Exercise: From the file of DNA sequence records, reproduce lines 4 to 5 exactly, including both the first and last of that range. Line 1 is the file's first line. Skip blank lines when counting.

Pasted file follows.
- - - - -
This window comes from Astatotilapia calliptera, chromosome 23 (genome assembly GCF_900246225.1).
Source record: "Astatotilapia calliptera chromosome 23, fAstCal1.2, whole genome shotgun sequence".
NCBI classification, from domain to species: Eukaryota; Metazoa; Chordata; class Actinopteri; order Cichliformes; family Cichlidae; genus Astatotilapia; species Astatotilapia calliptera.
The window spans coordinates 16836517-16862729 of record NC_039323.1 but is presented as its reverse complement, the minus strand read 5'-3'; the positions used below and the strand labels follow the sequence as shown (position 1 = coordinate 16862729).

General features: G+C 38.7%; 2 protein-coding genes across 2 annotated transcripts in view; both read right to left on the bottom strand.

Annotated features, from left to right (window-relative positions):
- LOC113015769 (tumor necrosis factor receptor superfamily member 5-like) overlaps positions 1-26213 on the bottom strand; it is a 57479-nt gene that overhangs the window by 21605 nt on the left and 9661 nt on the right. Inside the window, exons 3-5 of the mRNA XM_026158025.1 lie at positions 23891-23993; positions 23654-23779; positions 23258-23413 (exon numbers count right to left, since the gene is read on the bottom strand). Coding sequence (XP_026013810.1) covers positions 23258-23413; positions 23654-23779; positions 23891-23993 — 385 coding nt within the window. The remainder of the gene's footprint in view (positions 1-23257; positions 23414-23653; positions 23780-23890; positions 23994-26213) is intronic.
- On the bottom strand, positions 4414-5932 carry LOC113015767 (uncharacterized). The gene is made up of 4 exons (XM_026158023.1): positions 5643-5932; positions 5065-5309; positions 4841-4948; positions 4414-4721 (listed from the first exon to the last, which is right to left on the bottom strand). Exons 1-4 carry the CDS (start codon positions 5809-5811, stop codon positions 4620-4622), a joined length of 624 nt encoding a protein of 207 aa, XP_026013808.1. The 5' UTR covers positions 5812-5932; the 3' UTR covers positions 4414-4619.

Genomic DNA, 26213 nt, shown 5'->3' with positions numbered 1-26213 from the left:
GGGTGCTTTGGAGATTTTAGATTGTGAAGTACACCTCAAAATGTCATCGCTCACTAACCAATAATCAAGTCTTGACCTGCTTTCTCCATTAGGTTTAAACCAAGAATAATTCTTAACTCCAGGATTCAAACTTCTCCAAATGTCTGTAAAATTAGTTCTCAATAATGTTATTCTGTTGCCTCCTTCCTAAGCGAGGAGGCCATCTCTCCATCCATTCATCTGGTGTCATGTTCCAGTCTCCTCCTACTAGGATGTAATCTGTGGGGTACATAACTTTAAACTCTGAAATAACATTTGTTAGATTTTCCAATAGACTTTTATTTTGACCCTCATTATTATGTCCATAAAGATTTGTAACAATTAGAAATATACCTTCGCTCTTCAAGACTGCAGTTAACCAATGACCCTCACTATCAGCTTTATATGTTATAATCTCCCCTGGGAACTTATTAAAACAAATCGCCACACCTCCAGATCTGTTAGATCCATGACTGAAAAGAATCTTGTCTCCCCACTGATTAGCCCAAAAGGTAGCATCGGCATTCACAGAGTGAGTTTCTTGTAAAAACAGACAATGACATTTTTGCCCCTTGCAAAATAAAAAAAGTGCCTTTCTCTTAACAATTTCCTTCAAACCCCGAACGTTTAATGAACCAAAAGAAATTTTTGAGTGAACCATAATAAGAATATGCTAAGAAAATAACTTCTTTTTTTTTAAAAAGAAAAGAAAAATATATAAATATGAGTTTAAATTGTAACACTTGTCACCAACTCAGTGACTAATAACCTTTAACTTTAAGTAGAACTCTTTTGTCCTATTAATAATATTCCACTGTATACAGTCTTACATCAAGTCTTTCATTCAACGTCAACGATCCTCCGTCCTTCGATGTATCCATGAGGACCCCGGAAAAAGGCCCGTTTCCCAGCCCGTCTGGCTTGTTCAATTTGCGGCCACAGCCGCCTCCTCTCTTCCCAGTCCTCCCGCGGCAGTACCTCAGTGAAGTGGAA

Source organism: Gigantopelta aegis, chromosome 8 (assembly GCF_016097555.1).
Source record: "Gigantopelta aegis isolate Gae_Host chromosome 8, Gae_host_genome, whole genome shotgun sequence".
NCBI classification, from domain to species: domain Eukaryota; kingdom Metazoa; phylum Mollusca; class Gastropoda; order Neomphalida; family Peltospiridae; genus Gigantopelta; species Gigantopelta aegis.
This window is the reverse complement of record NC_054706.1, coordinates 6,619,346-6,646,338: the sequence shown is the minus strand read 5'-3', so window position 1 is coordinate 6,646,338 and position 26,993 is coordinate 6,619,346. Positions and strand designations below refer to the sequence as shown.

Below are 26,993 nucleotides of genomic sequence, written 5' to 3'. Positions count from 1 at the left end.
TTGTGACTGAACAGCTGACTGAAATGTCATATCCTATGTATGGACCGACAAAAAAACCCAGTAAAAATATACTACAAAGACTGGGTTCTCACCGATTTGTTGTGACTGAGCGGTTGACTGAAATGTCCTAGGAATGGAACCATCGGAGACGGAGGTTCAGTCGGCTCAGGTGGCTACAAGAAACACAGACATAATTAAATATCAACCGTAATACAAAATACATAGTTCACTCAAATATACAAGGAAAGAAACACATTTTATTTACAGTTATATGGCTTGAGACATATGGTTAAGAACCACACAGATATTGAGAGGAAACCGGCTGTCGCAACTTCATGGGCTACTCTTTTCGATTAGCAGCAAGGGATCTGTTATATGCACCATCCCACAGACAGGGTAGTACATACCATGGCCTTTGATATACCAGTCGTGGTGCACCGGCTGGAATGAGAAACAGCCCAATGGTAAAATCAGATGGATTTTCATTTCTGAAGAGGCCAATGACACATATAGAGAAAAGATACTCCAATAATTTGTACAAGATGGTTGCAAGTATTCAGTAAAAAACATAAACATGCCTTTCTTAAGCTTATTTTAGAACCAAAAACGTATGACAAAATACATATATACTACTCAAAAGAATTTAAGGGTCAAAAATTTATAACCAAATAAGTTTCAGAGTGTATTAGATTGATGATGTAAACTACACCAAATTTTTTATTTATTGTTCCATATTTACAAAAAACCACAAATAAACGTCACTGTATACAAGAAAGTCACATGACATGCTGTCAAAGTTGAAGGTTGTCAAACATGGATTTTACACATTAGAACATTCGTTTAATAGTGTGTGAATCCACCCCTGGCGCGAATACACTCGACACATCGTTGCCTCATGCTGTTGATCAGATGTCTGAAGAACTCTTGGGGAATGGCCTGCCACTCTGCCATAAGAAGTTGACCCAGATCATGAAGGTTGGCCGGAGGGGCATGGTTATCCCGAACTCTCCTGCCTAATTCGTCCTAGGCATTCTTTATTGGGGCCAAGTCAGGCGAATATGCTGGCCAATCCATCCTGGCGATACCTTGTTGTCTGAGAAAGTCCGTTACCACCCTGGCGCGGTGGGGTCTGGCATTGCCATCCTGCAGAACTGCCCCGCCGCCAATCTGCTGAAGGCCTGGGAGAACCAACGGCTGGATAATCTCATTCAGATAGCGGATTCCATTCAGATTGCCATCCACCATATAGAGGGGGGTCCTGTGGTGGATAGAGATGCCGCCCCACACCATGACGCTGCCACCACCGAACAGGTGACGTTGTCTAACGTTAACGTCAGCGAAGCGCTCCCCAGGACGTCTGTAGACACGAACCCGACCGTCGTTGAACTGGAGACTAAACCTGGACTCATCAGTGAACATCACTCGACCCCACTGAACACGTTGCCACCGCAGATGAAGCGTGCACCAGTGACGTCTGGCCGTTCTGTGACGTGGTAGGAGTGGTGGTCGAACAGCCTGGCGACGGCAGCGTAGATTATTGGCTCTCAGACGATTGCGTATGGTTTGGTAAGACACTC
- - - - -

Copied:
The window spans coordinates 16836517-16862729 of record NC_039323.1 but is presented as its reverse complement, the minus strand read 5'-3'; the positions used below and the strand labels follow the sequence as shown (position 1 = coordinate 16862729).

General features: G+C 38.7%; 2 protein-coding genes across 2 annotated transcripts in view; both read right to left on the bottom strand.